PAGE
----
The last step in our agile software development project was documenting our understanding of our users. In this article, we will define the personas that we will use to guide our design and requirement development. This definition of personas is built by combining our experiences in consulting, product and program management, and business analysis.
A couple other good articles on how to create personas:
In this article we define our primary, secondary, and supplemental user personas.
One of the main benefits of developing personas is that we avoid the “elastic user”, where we map characteristics to “the users” at our convenience. The risk of the elastic user is that we design part of the interface for an expert, and part of it for a beginner – all the while calling them “the user.” By defining personas, we can make sure that a particular design is well suited to an archetypical user, not an amalgam of ill-defined users.
Primary Persona: Jill The Business Analyst
Jill just got promoted to senior analyst at her firm. She’s on the road 4 or 5 days a week working with clients, and doesn’t have time to read a book in order to get one or two new ideas she can use. Her Blackberry is a lifeline to the people at her company – the reason she went there anyway is for the great people, and now she’s on the road working with clients all the time.
Jill is 28, lives in an apartment, her car lives at the airport, and she’s looking for the day when she can make partner and cut her travel down to every other week. She knows she has to grow the scope of her role to step up to the next level, and she’s focused on doing exactly that.
Secondary Persona: Paul The Product Manager
Paul is 43 years old and is one of 5 product managers at his company, and has half a dozen books scattered around his home in various stages of completion. He drives a hybrid Escape because he wants to help push environmentalism, but needs the utility of a larger car for taking his twins to soccer games. Paul is always looking for ways to make his company’s products better, and whenever he finds a new idea, the first thing he does is share it with the rest of his team.
Paul’s iPod playlist reads like the top-10 songs from Billboard in every genre – he doesn’t care what type of music it is, as long as it is best of breed. He buys blank CDs in bulk and is constantly burning mix-discs for his friends to help them stay on top of “the best” music.
Secondary Persona: Brian The Blogger
Brian had always been a little bit counter-culture, and was regularly frustrated with how his team was forced to run their development projects. He went to an Agile conference when it happened in his city, and began researching agile processes. He convinced his project and eventually his department to convert to agile approaches and he loves how it has changed his work environment, and his team’s success.
It is important to Brian that other people benefit from what he’s experienced, and he started a blog as a means to spread the word. He also uses the blog to foster communication with other people that push him forward in agile practices, which he then rolls back into his job. At 26, John is a big open-source advocate and contributes to a project that is building open source publishing packages. His blog also serves as one of the deployments of that package, allowing him to combine his efforts and passions so that he gets the most results from his efforts.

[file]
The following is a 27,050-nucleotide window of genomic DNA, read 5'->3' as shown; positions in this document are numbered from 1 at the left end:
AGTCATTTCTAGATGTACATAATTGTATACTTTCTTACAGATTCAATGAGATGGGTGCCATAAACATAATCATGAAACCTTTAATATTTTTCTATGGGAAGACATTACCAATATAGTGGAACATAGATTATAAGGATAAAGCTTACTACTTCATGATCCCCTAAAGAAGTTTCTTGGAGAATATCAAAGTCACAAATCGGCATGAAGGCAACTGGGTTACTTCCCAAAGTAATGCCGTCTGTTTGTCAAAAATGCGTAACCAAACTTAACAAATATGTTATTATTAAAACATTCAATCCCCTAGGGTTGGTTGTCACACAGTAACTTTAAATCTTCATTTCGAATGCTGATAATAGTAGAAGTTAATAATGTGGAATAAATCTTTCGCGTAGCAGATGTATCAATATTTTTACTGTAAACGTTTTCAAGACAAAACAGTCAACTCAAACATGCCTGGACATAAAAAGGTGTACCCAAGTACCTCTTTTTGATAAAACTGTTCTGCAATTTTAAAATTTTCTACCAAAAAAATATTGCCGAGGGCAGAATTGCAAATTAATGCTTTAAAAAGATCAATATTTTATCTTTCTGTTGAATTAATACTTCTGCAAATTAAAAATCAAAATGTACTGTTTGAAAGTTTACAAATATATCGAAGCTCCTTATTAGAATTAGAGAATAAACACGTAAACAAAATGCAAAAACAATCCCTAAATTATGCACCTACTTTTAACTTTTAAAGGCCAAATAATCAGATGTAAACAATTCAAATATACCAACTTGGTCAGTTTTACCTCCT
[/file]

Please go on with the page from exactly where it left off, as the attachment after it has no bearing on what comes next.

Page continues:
Supplemental Persona: Ellen The Program Manager
Ellen built her career as a project manager outside of IT in a large corporation, and loved helping her teams deliver great solutions. But she wasn’t enjoying the high percentage of time she spent asking people “how much longer?” and “if we change this, what will happen?” What Ellen thrived on was seeing how all the parts worked together, and knowing when something didn’t matter. She just moved, at 36, into a new role as a program manager on a team in IT, and now she gets to spend most of her time “doing valuable stuff.”
Ellen loves that she’s leveraging her big-picture understanding in her daily work. But she’s scrambling to get up to speed on the tools of the trade. There’s so much to learn. Ellen realizes that if the IT team can’t deliver well, their jobs will be outsourced (and she’s acutely aware of the negative perception IT has in the rest of the company). Ellen goes to lunch with the co-workers from previous departments (who her co-workers now call “the users”), because those folks are more real than her IT cohorts. This helps her stay “tapped in” to what people are actually trying to do – and when she needs to know something, she just calls a buddy and ask. Her great network is ready to be leveraged, as soon as she learns how.
Who Are You?
In an earlier post, the question was asked – who are the readers of Tyner Blain (presumed to be representative of the users of this new site)? In the poll below, please select which persona (if any) you feel helps to identify you. It may not be any of them, or it may be a combination of all of them. If you have a different approach or set of goals that aren’t covered above, please tell us about how you would approach a ratings site.